The countryside was worse hit by the quake, perhaps, than the cities, but news is only slowly trickling out. The whole obstetrics, pediatric and operating wing at the L'Asile hospital collapsed, though everyone made it out. Despite the collapse, the hospital was able to treat about 170 severely injured quake victims in improvised tents in the facility's yard. 


'Heartbroken' Florida town has ties to Haiti's quake zone

BOYNTON BEACH, Fla. (AP) — Not long after a powerful earthquake struck his Haitian hometown, Osambert Jean started receiving calls from dozens of friends who also emigrated from southwestern Haiti to settle in this South Florida suburb nestled between the Atlantic Ocean and the Everglades.

"Each one of them has bad news: My family is injured or my house collapsed," said Jean, a Haitian-born insurance agent in Boynton Beach whose brother lives in Les Cayes, Haiti. "People lost everything — everything."

The suburb south of West Palm Beach holds deep ties to Les Cayes, a town in southwest Haiti hard hit by Saturday's 7.2 magnitude earthquake, which has killed 1,941 people and injured 9,900 others.

Many residents here have been worried about their loved ones. Some are already mourning cousins and uncles who died while officials are trying to assess the needs, rallying the coastal town in the relief effort.

In the past decade, Boynton Beach has grown its Haitian population far from Miami's Little Haiti and established a partnership with Les Cayes by welcoming officials, including a former mayor who was found dead under the rubble of a hotel that collapsed in the earthquake.


Texas governor tests positive for COVID-19, in 'good health'

AUSTIN, Texas (AP) — Texas Gov. Greg Abbott tested positive for COVID-19 on Tuesday, according to his office, who said the Republican is in good health and experiencing no symptoms.

Abbott, who was vaccinated in December and has refused calls to reinstate mask mandates as the highly contagious delta variant surges in Texas, was isolating in the governor's mansion in Austin and receiving monoclonal antibody treatment, spokesman Mark Miner said in a statement. He is at least the 11th governor to test positive for the virus since the pandemic began, according to a tally by The Associated Press.

"Governor Abbott is fully vaccinated against COVID-19, in good health, and currently experiencing no symptoms. Everyone that the Governor has been in close contact with today has been notified," Miner said.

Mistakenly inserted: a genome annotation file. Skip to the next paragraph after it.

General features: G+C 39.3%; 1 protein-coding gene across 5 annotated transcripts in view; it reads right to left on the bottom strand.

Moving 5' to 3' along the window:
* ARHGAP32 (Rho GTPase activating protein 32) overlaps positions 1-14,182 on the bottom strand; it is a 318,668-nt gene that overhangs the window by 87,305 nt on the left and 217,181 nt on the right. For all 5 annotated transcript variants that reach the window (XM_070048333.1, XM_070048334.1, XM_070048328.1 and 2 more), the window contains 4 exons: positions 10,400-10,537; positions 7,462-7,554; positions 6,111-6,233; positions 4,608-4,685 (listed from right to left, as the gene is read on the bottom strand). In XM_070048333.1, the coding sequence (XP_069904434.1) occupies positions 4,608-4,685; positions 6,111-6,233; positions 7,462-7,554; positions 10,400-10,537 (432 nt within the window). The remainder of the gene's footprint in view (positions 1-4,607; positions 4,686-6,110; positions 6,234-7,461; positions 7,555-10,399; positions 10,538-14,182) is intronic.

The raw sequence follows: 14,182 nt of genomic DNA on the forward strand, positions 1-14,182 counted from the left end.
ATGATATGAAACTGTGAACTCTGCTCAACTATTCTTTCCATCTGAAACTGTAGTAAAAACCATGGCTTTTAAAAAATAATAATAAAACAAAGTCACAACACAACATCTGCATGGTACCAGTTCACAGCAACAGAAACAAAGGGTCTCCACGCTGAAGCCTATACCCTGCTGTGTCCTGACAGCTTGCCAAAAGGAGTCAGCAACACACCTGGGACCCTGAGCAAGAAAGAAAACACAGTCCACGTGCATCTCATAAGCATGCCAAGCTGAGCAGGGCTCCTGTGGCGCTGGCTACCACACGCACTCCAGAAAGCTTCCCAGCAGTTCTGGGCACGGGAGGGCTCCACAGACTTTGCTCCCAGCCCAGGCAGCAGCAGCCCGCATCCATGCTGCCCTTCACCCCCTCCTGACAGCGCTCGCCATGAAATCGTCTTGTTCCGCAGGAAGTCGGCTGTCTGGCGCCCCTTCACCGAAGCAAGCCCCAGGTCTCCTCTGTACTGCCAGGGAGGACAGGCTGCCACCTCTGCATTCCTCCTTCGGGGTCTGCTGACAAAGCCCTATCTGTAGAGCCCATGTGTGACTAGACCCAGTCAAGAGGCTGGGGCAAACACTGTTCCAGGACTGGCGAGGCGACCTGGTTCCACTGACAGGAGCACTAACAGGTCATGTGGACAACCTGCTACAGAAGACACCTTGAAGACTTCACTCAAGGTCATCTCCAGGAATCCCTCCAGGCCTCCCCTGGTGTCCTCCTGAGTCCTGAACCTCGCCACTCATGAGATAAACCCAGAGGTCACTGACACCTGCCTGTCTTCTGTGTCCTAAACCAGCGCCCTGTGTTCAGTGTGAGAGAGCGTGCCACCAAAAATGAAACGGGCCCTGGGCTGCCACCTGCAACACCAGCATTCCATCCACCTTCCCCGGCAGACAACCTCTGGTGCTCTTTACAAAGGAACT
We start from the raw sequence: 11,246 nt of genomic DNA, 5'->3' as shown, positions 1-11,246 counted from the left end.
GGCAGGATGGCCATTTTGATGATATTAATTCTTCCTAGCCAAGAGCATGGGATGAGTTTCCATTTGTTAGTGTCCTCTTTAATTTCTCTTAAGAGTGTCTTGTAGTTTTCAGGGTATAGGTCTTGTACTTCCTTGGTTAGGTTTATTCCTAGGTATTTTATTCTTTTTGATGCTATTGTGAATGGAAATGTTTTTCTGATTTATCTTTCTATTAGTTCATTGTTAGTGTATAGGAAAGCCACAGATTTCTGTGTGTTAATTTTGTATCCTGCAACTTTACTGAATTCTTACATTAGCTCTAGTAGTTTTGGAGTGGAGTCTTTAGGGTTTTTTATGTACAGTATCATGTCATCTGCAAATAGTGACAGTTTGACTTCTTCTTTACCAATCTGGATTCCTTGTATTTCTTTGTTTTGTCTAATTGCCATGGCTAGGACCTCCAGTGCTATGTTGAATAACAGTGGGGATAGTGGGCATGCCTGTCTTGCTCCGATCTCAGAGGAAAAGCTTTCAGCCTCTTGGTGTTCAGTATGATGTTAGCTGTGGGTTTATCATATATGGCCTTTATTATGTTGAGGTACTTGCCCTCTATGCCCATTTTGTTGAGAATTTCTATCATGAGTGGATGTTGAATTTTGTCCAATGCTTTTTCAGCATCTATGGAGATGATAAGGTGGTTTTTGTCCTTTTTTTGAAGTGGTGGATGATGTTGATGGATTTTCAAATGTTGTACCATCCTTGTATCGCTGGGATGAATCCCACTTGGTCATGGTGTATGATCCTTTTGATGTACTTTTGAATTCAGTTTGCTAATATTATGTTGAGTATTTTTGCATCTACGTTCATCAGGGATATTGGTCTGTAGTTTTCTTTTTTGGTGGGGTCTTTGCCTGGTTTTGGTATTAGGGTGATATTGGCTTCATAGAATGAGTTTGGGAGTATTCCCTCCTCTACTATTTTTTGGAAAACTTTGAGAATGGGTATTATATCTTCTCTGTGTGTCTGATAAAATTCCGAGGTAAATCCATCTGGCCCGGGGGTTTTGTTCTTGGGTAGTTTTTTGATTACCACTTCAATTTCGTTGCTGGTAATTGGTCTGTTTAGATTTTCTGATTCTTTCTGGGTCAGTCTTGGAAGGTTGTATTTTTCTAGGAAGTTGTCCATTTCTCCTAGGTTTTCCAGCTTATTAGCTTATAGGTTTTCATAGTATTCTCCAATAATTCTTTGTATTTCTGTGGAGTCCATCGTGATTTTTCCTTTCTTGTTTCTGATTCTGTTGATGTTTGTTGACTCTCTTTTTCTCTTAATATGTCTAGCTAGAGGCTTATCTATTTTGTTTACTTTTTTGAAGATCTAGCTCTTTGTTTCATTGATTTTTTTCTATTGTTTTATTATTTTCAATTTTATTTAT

In a video posted on social media, Abbott said the fact that he had been fully vaccinated "may be one reason I'm really not feeling any symptoms right now. I have no fever, no aches and pains, no other types of symptoms."

The positive test comes a day after Abbott, who has seldom been seen wearing a mask in public recently, did not wear one while speaking indoors near Dallas to a crowded room of GOP supporters, most of whom were older and unmasked. Video posted by his campaign shows the 63-year-old governor — who is up for reelection in 2022 and has drawn two GOP challengers who have attacked the virus restrictions he put in place last year — mingling with attendees as they gathered around him taking pictures. 


DeSantis top donor invests in COVID drug governor promotes

Florida Gov. Ron DeSantis — who has been criticized for opposing mask mandates and vaccine passports — is now touting a COVID-19 antibody treatment in which a top donor's company has invested millions of dollars.

DeSantis has been flying around the state promoting Regeneron, a monoclonal antibody treatment that was used on then-President Donald Trump after he tested positive for COVID-19. The governor first began talking about it as a treatment last year.

Citadel, a Chicago-based hedge fund, has $15.9 million in shares of Regeneron Pharmaceutical, according to filings with the U.S. Securities and Exchange Commission. Citadel CEO Ken Griffin has donated $10.75 million to a political committee that supports DeSantis — $5.75 million in 2018 and $5 million last April.

It's not unusual for hedge funds to have a wide range of investments. And BlackRock, which has primarily donated to Democratic candidates, though has also donated substantially to Republicans, has a large holding in the company - more so than Citadel.